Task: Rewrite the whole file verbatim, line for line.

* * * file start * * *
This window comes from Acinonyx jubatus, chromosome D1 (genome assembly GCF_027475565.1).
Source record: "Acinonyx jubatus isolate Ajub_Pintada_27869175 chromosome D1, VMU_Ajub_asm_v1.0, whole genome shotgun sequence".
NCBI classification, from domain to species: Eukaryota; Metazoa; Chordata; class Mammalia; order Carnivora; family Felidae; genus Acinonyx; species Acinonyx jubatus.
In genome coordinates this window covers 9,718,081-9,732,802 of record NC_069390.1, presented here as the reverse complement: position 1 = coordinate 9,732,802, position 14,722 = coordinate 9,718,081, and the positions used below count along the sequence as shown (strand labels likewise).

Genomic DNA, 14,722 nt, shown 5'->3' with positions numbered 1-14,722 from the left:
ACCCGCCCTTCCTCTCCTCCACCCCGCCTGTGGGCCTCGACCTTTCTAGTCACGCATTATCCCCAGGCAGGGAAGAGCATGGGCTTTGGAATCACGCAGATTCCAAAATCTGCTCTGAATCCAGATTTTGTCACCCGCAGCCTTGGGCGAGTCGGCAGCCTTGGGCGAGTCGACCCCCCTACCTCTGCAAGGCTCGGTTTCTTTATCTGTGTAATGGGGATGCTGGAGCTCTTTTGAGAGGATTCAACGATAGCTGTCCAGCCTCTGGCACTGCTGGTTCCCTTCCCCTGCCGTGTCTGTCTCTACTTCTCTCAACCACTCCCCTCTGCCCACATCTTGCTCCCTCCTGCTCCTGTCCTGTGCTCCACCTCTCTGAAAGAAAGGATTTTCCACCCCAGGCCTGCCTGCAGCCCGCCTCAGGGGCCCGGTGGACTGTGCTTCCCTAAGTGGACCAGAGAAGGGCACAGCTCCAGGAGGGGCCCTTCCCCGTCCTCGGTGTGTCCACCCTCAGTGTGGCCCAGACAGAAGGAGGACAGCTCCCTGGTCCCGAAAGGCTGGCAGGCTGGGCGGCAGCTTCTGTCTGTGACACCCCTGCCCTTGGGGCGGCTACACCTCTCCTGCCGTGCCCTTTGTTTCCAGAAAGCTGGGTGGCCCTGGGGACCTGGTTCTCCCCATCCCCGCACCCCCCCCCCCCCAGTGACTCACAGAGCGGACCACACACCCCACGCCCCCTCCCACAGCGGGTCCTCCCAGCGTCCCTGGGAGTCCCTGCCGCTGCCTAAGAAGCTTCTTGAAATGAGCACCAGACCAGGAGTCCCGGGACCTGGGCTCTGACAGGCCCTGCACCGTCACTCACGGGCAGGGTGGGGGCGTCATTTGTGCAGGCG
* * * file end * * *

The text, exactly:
This window comes from Acinonyx jubatus, chromosome D1 (genome assembly GCF_027475565.1).
Source record: "Acinonyx jubatus isolate Ajub_Pintada_27869175 chromosome D1, VMU_Ajub_asm_v1.0, whole genome shotgun sequence".
NCBI classification, from domain to species: Eukaryota; Metazoa; Chordata; class Mammalia; order Carnivora; family Felidae; genus Acinonyx; species Acinonyx jubatus.
In genome coordinates this window covers 9,718,081-9,732,802 of record NC_069390.1, presented here as the reverse complement: position 1 = coordinate 9,732,802, position 14,722 = coordinate 9,718,081, and the positions used below count along the sequence as shown (strand labels likewise).

Genomic DNA, 14,722 nt, shown 5'->3' with positions numbered 1-14,722 from the left:
ACCCGCCCTTCCTCTCCTCCACCCCGCCTGTGGGCCTCGACCTTTCTAGTCACGCATTATCCCCAGGCAGGGAAGAGCATGGGCTTTGGAATCACGCAGATTCCAAAATCTGCTCTGAATCCAGATTTTGTCACCCGCAGCCTTGGGCGAGTCGGCAGCCTTGGGCGAGTCGACCCCCCTACCTCTGCAAGGCTCGGTTTCTTTATCTGTGTAATGGGGATGCTGGAGCTCTTTTGAGAGGATTCAACGATAGCTGTCCAGCCTCTGGCACTGCTGGTTCCCTTCCCCTGCCGTGTCTGTCTCTACTTCTCTCAACCACTCCCCTCTGCCCACATCTTGCTCCCTCCTGCTCCTGTCCTGTGCTCCACCTCTCTGAAAGAAAGGATTTTCCACCCCAGGCCTGCCTGCAGCCCGCCTCAGGGGCCCGGTGGACTGTGCTTCCCTAAGTGGACCAGAGAAGGGCACAGCTCCAGGAGGGGCCCTTCCCCGTCCTCGGTGTGTCCACCCTCAGTGTGGCCCAGACAGAAGGAGGACAGCTCCCTGGTCCCGAAAGGCTGGCAGGCTGGGCGGCAGCTTCTGTCTGTGACACCCCTGCCCTTGGGGCGGCTACACCTCTCCTGCCGTGCCCTTTGTTTCCAGAAAGCTGGGTGGCCCTGGGGACCTGGTTCTCCCCATCCCCGCACCCCCCCCCCCCCAGTGACTCACAGAGCGGACCACACACCCCACGCCCCCTCCCACAGCGGGTCCTCCCAGCGTCCCTGGGAGTCCCTGCCGCTGCCTAAGAAGCTTCTTGAAATGAGCACCAGACCAGGAGTCCCGGGACCTGGGCTCTGACAGGCCCTGCACCGTCACTCACGGGCAGGGTGGGGGCGTCATTTGTGCAGGCG